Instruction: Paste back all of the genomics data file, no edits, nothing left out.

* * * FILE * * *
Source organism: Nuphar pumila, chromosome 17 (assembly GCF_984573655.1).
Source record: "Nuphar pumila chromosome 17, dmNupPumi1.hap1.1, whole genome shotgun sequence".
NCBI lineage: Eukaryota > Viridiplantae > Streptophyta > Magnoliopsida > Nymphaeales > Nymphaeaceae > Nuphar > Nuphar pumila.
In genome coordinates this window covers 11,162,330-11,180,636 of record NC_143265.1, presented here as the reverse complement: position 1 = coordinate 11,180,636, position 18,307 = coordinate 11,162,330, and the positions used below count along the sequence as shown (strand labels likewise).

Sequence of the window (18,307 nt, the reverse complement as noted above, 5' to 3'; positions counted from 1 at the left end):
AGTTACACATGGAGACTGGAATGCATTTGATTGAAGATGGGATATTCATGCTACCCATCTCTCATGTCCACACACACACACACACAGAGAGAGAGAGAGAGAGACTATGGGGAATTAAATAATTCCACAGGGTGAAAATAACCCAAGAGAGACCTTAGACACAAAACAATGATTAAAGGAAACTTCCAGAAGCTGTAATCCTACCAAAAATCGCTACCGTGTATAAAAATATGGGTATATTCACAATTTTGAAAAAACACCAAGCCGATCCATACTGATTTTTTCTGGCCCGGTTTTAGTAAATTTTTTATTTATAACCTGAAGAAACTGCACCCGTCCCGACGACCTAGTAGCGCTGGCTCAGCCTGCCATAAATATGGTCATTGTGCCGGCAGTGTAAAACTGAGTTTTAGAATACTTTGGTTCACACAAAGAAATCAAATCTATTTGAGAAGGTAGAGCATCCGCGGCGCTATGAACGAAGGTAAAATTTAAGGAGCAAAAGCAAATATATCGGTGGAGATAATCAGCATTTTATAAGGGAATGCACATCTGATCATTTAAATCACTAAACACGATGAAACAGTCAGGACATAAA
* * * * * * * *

Source organism: Nuphar pumila, chromosome 17 (assembly GCF_984573655.1).
Source record: "Nuphar pumila chromosome 17, dmNupPumi1.hap1.1, whole genome shotgun sequence".
NCBI lineage: Eukaryota > Viridiplantae > Streptophyta > Magnoliopsida > Nymphaeales > Nymphaeaceae > Nuphar > Nuphar pumila.
In genome coordinates this window covers 11,162,330-11,180,636 of record NC_143265.1, presented here as the reverse complement: position 1 = coordinate 11,180,636, position 18,307 = coordinate 11,162,330, and the positions used below count along the sequence as shown (strand labels likewise).

Sequence of the window (18,307 nt, the reverse complement as noted above, 5' to 3'; positions counted from 1 at the left end):
AGTTACACATGGAGACTGGAATGCATTTGATTGAAGATGGGATATTCATGCTACCCATCTCTCATGTCCACACACACACACACACAGAGAGAGAGAGAGAGAGACTATGGGGAATTAAATAATTCCACAGGGTGAAAATAACCCAAGAGAGACCTTAGACACAAAACAATGATTAAAGGAAACTTCCAGAAGCTGTAATCCTACCAAAAATCGCTACCGTGTATAAAAATATGGGTATATTCACAATTTTGAAAAAACACCAAGCCGATCCATACTGATTTTTTCTGGCCCGGTTTTAGTAAATTTTTTATTTATAACCTGAAGAAACTGCACCCGTCCCGACGACCTAGTAGCGCTGGCTCAGCCTGCCATAAATATGGTCATTGTGCCGGCAGTGTAAAACTGAGTTTTAGAATACTTTGGTTCACACAAAGAAATCAAATCTATTTGAGAAGGTAGAGCATCCGCGGCGCTATGAACGAAGGTAAAATTTAAGGAGCAAAAGCAAATATATCGGTGGAGATAATCAGCATTTTATAAGGGAATGCACATCTGATCATTTAAATCACTAAACACGATGAAACAGTCAGGACATAAA